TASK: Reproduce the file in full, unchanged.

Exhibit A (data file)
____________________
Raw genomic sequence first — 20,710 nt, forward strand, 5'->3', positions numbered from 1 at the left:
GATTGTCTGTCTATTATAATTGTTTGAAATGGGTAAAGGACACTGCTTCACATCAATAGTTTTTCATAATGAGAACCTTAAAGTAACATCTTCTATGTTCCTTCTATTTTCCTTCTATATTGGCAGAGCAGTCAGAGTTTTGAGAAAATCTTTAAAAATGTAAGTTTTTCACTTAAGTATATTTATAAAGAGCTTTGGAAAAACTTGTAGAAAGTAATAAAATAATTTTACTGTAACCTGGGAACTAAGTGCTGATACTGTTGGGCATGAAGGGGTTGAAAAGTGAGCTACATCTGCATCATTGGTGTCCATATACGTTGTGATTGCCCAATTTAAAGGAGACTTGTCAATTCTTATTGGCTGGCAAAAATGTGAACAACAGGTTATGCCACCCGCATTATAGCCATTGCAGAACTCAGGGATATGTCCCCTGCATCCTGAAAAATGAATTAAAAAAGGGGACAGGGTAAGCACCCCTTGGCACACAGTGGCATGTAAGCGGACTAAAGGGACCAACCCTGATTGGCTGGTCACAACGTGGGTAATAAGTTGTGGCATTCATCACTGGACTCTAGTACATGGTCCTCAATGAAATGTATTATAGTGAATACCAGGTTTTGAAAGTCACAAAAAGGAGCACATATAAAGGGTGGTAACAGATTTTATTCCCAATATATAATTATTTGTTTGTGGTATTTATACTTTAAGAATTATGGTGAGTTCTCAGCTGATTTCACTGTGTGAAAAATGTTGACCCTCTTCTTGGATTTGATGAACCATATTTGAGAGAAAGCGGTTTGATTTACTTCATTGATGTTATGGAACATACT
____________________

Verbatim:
Raw genomic sequence first — 20,710 nt, forward strand, 5'->3', positions numbered from 1 at the left:
GATTGTCTGTCTATTATAATTGTTTGAAATGGGTAAAGGACACTGCTTCACATCAATAGTTTTTCATAATGAGAACCTTAAAGTAACATCTTCTATGTTCCTTCTATTTTCCTTCTATATTGGCAGAGCAGTCAGAGTTTTGAGAAAATCTTTAAAAATGTAAGTTTTTCACTTAAGTATATTTATAAAGAGCTTTGGAAAAACTTGTAGAAAGTAATAAAATAATTTTACTGTAACCTGGGAACTAAGTGCTGATACTGTTGGGCATGAAGGGGTTGAAAAGTGAGCTACATCTGCATCATTGGTGTCCATATACGTTGTGATTGCCCAATTTAAAGGAGACTTGTCAATTCTTATTGGCTGGCAAAAATGTGAACAACAGGTTATGCCACCCGCATTATAGCCATTGCAGAACTCAGGGATATGTCCCCTGCATCCTGAAAAATGAATTAAAAAAGGGGACAGGGTAAGCACCCCTTGGCACACAGTGGCATGTAAGCGGACTAAAGGGACCAACCCTGATTGGCTGGTCACAACGTGGGTAATAAGTTGTGGCATTCATCACTGGACTCTAGTACATGGTCCTCAATGAAATGTATTATAGTGAATACCAGGTTTTGAAAGTCACAAAAAGGAGCACATATAAAGGGTGGTAACAGATTTTATTCCCAATATATAATTATTTGTTTGTGGTATTTATACTTTAAGAATTATGGTGAGTTCTCAGCTGATTTCACTGTGTGAAAAATGTTGACCCTCTTCTTGGATTTGATGAACCATATTTGAGAGAAAGCGGTTTGATTTACTTCATTGATGTTATGGAACATACT